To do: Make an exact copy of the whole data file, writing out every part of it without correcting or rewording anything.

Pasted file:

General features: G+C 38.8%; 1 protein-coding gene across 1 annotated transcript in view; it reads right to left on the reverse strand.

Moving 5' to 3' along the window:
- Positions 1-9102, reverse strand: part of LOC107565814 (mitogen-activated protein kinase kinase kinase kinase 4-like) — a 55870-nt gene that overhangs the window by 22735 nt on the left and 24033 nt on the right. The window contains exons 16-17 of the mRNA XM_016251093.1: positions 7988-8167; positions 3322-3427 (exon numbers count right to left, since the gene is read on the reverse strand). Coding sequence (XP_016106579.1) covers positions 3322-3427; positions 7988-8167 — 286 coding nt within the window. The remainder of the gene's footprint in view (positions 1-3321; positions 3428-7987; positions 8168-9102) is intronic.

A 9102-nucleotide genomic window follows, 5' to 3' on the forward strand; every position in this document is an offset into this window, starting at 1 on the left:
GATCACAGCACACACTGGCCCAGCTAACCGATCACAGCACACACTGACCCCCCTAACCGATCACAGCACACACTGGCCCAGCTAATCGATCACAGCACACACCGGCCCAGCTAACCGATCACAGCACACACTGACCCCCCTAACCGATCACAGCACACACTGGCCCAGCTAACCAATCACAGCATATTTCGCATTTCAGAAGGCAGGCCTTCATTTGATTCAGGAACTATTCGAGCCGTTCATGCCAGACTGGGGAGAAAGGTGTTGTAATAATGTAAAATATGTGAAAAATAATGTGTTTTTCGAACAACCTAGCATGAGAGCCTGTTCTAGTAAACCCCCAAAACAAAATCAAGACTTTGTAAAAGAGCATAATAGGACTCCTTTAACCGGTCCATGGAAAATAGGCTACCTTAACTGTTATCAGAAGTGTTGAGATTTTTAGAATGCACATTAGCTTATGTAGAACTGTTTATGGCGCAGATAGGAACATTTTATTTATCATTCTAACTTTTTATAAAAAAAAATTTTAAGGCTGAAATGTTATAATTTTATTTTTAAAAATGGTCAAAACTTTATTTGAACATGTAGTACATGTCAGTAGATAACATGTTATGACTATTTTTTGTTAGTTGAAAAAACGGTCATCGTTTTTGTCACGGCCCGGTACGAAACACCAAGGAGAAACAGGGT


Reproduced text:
General features: G+C 38.8%; 1 protein-coding gene across 1 annotated transcript in view; it reads right to left on the reverse strand.

Moving 5' to 3' along the window:
- Positions 1-9102, reverse strand: part of LOC107565814 (mitogen-activated protein kinase kinase kinase kinase 4-like) — a 55870-nt gene that overhangs the window by 22735 nt on the left and 24033 nt on the right. The window contains exons 16-17 of the mRNA XM_016251093.1: positions 7988-8167; positions 3322-3427 (exon numbers count right to left, since the gene is read on the reverse strand). Coding sequence (XP_016106579.1) covers positions 3322-3427; positions 7988-8167 — 286 coding nt within the window. The remainder of the gene's footprint in view (positions 1-3321; positions 3428-7987; positions 8168-9102) is intronic.

A 9102-nucleotide genomic window follows, 5' to 3' on the forward strand; every position in this document is an offset into this window, starting at 1 on the left:
GATCACAGCACACACTGGCCCAGCTAACCGATCACAGCACACACTGACCCCCCTAACCGATCACAGCACACACTGGCCCAGCTAATCGATCACAGCACACACCGGCCCAGCTAACCGATCACAGCACACACTGACCCCCCTAACCGATCACAGCACACACTGGCCCAGCTAACCAATCACAGCATATTTCGCATTTCAGAAGGCAGGCCTTCATTTGATTCAGGAACTATTCGAGCCGTTCATGCCAGACTGGGGAGAAAGGTGTTGTAATAATGTAAAATATGTGAAAAATAATGTGTTTTTCGAACAACCTAGCATGAGAGCCTGTTCTAGTAAACCCCCAAAACAAAATCAAGACTTTGTAAAAGAGCATAATAGGACTCCTTTAACCGGTCCATGGAAAATAGGCTACCTTAACTGTTATCAGAAGTGTTGAGATTTTTAGAATGCACATTAGCTTATGTAGAACTGTTTATGGCGCAGATAGGAACATTTTATTTATCATTCTAACTTTTTATAAAAAAAAATTTTAAGGCTGAAATGTTATAATTTTATTTTTAAAAATGGTCAAAACTTTATTTGAACATGTAGTACATGTCAGTAGATAACATGTTATGACTATTTTTTGTTAGTTGAAAAAACGGTCATCGTTTTTGTCACGGCCCGGTACGAAACACCAAGGAGAAACAGGGT